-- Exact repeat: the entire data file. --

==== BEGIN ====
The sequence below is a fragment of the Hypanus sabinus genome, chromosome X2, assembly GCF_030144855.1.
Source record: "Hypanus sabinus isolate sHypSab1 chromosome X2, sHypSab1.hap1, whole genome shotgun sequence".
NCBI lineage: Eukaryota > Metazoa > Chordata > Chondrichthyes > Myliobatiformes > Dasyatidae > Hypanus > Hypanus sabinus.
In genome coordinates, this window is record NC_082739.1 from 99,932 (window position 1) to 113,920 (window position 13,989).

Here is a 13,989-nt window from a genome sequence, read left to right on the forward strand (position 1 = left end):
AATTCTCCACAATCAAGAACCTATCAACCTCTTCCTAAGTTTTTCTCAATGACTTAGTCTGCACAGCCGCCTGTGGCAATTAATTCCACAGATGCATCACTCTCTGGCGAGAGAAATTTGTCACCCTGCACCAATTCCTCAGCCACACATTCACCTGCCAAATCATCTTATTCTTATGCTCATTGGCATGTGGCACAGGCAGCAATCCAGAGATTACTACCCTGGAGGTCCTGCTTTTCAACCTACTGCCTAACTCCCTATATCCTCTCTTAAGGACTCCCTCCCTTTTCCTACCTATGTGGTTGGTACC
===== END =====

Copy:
The sequence below is a fragment of the Hypanus sabinus genome, chromosome X2, assembly GCF_030144855.1.
Source record: "Hypanus sabinus isolate sHypSab1 chromosome X2, sHypSab1.hap1, whole genome shotgun sequence".
NCBI lineage: Eukaryota > Metazoa > Chordata > Chondrichthyes > Myliobatiformes > Dasyatidae > Hypanus > Hypanus sabinus.
In genome coordinates, this window is record NC_082739.1 from 99,932 (window position 1) to 113,920 (window position 13,989).

Here is a 13,989-nt window from a genome sequence, read left to right on the forward strand (position 1 = left end):
AATTCTCCACAATCAAGAACCTATCAACCTCTTCCTAAGTTTTTCTCAATGACTTAGTCTGCACAGCCGCCTGTGGCAATTAATTCCACAGATGCATCACTCTCTGGCGAGAGAAATTTGTCACCCTGCACCAATTCCTCAGCCACACATTCACCTGCCAAATCATCTTATTCTTATGCTCATTGGCATGTGGCACAGGCAGCAATCCAGAGATTACTACCCTGGAGGTCCTGCTTTTCAACCTACTGCCTAACTCCCTATATCCTCTCTTAAGGACTCCCTCCCTTTTCCTACCTATGTGGTTGGTACC